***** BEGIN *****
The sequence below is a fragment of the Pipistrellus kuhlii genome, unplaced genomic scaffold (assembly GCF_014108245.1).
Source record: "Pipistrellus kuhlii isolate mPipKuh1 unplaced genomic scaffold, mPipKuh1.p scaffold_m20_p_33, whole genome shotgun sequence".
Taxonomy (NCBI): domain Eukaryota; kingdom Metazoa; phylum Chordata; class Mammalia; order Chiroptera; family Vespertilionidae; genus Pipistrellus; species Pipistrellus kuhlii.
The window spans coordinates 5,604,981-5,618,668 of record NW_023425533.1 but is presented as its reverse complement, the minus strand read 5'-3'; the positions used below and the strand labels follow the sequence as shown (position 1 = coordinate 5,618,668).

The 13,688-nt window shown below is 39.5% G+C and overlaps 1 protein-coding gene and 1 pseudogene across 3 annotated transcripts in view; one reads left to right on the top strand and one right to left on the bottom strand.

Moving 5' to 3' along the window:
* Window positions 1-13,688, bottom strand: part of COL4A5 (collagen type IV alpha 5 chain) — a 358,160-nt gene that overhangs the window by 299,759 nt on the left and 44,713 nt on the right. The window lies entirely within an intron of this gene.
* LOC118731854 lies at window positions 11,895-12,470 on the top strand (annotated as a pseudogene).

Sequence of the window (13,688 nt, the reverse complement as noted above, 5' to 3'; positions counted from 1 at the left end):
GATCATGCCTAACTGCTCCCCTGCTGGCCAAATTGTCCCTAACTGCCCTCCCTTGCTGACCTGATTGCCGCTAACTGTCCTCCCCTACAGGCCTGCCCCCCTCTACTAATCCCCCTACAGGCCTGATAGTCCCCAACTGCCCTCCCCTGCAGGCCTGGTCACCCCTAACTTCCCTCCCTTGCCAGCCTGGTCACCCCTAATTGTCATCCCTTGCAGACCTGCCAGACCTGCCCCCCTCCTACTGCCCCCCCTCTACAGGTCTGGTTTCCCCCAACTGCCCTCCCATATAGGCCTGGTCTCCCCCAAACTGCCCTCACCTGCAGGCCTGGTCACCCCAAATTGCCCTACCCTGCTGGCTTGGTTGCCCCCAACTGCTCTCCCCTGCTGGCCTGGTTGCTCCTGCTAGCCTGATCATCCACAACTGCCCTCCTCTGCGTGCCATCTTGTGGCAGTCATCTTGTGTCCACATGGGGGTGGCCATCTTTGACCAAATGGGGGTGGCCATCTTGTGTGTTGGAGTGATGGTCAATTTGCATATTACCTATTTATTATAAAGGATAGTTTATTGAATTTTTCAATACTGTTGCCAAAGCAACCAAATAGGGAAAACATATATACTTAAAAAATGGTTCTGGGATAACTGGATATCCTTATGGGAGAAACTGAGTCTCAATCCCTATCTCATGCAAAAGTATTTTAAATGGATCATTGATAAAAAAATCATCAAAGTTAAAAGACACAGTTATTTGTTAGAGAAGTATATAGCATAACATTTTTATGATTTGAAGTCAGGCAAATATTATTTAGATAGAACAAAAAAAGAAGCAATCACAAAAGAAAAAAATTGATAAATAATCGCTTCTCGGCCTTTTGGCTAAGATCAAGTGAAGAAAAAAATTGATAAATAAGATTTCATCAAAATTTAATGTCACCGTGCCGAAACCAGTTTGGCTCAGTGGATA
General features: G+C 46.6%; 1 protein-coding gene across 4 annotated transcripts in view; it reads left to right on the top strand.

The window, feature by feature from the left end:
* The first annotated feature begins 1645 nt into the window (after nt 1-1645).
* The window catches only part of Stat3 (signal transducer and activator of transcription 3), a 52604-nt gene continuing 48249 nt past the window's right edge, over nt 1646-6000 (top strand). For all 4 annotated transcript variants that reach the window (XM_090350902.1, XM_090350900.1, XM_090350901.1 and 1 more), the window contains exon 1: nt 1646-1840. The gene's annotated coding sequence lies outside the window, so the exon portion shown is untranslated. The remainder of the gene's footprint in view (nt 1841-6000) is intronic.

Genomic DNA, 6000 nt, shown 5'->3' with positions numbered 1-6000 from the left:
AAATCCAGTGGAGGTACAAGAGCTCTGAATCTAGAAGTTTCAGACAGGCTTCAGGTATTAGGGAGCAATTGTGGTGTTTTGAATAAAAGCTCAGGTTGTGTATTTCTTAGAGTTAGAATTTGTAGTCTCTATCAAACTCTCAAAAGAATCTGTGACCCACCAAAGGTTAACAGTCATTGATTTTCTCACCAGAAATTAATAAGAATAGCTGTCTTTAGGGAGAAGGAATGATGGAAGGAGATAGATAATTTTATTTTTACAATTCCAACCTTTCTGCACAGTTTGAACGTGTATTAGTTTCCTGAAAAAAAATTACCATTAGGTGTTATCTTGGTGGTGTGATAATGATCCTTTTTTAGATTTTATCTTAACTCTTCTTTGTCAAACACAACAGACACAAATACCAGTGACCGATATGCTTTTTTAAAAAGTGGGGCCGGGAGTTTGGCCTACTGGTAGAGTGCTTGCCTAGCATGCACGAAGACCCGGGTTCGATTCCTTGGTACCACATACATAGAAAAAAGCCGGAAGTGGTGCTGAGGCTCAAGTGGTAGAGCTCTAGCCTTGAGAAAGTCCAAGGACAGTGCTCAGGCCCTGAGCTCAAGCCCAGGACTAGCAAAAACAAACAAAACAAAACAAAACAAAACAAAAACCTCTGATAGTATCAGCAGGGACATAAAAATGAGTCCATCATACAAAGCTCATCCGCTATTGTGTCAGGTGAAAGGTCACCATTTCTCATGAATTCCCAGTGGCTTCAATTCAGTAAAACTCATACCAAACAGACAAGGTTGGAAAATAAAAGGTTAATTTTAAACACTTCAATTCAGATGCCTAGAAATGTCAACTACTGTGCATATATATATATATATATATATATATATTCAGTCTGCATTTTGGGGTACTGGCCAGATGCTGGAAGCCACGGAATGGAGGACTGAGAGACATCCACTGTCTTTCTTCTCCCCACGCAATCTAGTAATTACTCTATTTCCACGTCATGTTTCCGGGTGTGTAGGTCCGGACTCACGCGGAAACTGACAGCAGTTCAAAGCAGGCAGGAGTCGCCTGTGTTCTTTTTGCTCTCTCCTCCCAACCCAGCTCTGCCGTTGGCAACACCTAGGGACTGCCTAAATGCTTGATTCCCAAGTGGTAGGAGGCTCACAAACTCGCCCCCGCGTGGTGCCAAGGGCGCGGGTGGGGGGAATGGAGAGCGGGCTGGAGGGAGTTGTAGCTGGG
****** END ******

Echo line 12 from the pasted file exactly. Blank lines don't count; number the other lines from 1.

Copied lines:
The window, feature by feature from the left end: